But what Rocco Monroe Brumbaugh did defies description when you look through the eyes of the times. The southern United States featured an entrenched racism that is horrifying to look at retrospect. Racial separation in public transportation was an accepted fact. Separate water fountains for blacks and whites existed throughout the South. Blacks were kept from eating in most restaurants and from attending (white) public schools.

As the civil rights movement slowly unfolded through the 1950s and 1960s, blacks and whites lost their lives attempting to desegregate the South. Thousands of others were jailed, beaten, or ostracized for attempting to change the entrenched system. Rocco Monroe Brumbaugh might also very well taken a chance by doing what he dared to do, and put his life at risk. Fortunately, he didn't have to pay with his life.

There is little tangible reminder of what happened in those days in Memphis. The Ellis Auditorium was torn down in 1999 to make way for an expansion of the Memphis Cook County Convention Center. These days, most fans think of the Mid-South Coliseum or even the WMC TV studios when they think of Memphis wrestling....not the Ellis Auditorium, let alone what occurred there. One of the few reminders of that day exists at the Memphis Rock and Soul Museum, located on Beale Street, where Monroe was publicly honored in 2002 for his role in the integration of public events.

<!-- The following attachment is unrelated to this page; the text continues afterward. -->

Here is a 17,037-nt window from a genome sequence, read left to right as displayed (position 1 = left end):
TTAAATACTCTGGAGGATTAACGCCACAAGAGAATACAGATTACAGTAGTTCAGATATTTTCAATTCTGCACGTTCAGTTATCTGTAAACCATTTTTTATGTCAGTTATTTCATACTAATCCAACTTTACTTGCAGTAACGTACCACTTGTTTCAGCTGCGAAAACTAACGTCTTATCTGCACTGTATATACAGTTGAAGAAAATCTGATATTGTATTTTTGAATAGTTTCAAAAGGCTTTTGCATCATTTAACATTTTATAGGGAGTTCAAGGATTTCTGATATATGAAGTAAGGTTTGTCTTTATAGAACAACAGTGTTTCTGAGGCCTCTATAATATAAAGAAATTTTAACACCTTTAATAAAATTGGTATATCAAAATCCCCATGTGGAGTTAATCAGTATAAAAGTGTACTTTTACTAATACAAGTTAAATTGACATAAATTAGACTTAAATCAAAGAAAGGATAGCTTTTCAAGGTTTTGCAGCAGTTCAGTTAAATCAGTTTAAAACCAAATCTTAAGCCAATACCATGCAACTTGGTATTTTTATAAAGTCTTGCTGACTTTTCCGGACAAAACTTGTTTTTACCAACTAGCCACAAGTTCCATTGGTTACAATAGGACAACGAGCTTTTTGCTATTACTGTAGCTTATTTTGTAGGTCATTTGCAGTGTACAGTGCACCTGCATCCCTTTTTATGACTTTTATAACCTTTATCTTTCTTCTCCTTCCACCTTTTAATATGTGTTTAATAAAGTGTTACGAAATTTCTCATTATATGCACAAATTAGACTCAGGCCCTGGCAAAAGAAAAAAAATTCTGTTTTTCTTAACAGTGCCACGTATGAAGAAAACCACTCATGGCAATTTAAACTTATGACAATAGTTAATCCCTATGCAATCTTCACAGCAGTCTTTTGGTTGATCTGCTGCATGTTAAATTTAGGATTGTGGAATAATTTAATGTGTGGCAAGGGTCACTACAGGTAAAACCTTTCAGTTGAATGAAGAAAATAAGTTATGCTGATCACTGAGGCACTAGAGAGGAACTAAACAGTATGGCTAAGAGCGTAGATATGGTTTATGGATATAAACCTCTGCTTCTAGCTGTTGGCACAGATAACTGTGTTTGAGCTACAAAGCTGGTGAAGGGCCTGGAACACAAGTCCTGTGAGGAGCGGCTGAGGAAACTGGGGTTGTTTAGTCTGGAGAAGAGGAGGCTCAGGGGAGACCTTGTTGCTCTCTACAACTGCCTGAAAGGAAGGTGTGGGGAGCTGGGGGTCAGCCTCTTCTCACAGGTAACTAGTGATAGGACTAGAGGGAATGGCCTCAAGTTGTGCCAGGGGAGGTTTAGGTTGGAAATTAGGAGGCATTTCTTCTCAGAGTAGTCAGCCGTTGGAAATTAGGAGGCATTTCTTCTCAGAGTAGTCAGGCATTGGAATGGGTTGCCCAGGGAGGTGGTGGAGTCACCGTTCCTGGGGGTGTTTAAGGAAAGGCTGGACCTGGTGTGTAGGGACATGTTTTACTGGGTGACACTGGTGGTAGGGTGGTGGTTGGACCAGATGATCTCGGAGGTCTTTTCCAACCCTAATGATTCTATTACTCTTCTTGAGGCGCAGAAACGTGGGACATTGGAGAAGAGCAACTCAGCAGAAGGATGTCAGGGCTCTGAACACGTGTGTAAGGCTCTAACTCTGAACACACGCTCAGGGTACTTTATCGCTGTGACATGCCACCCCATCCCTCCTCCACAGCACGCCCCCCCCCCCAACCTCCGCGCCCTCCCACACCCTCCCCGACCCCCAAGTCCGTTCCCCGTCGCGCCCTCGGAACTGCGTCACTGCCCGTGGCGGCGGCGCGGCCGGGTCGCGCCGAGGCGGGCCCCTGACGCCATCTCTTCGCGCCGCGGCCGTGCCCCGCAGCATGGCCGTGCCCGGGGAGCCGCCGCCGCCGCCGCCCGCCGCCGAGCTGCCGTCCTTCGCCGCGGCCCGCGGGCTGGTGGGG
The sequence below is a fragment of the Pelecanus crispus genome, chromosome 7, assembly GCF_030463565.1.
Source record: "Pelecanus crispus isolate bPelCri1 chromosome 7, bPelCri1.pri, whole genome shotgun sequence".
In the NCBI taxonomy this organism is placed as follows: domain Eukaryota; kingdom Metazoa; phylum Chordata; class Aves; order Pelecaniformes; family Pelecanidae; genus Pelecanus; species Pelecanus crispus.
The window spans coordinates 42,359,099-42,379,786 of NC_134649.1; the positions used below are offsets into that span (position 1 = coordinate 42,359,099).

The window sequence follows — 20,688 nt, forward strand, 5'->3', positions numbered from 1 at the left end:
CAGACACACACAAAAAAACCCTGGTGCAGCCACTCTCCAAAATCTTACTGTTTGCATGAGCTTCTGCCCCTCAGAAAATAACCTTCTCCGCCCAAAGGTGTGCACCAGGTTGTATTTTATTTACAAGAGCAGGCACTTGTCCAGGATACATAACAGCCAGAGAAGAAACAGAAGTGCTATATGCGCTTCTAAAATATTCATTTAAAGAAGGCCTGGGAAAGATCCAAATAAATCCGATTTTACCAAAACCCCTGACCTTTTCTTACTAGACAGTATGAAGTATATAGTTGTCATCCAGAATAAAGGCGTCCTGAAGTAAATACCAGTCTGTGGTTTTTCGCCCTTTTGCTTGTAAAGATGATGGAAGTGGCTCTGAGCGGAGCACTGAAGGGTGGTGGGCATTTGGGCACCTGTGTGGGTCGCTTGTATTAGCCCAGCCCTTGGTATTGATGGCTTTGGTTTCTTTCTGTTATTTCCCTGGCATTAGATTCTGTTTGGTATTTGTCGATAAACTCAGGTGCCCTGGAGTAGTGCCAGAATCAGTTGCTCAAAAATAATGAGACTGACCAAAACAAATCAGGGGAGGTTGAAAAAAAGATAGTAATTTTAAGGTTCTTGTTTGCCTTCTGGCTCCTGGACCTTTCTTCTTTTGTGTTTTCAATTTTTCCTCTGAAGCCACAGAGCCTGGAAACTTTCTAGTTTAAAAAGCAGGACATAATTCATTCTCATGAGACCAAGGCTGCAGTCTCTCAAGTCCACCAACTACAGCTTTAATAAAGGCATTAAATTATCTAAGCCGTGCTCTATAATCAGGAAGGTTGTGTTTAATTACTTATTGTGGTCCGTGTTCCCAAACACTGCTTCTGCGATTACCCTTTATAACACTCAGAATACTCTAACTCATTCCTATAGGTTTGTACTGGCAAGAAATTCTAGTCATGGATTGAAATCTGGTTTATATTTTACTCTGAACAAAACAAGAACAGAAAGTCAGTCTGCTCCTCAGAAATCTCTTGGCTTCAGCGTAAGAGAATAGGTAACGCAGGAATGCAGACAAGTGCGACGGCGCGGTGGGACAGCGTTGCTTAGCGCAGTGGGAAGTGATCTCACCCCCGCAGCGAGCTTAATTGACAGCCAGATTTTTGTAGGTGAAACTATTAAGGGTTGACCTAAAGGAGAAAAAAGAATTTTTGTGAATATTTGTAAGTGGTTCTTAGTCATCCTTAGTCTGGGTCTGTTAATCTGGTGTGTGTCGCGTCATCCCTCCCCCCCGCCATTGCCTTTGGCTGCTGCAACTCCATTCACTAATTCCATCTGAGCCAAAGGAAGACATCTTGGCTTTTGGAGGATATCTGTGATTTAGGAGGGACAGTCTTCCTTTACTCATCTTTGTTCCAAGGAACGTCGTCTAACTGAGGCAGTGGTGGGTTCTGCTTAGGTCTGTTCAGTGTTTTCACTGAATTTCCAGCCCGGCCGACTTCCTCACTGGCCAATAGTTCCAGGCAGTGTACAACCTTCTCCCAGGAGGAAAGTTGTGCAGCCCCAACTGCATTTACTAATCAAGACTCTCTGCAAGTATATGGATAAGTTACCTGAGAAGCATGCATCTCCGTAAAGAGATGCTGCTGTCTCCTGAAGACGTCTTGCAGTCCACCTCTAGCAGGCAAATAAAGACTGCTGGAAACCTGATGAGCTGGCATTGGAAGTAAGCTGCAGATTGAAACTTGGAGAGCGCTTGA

Sputnik Monroe was a headliner in many territories. Monroe and wrestler Billy Wicks were known for setting an attendance record for their long-time feud, an attendance record that lasted all the way until the Monday Night WCW/WWF wars), Monroe's last major public wrestling appearance was in July 2005, when he and Wicks reprised their Memphis feud at a legends show.

Wrestling fame notwithstanding, Brumbaugh should be known around the United States and anywhere this column runs for helping to desegregate one of the largest cities in the American South. For that alone he ought to be a bigger hero than anyone we'll ever see on a DVD collection, on Monday nights, or on a lifetime of PPVs.

Until next time...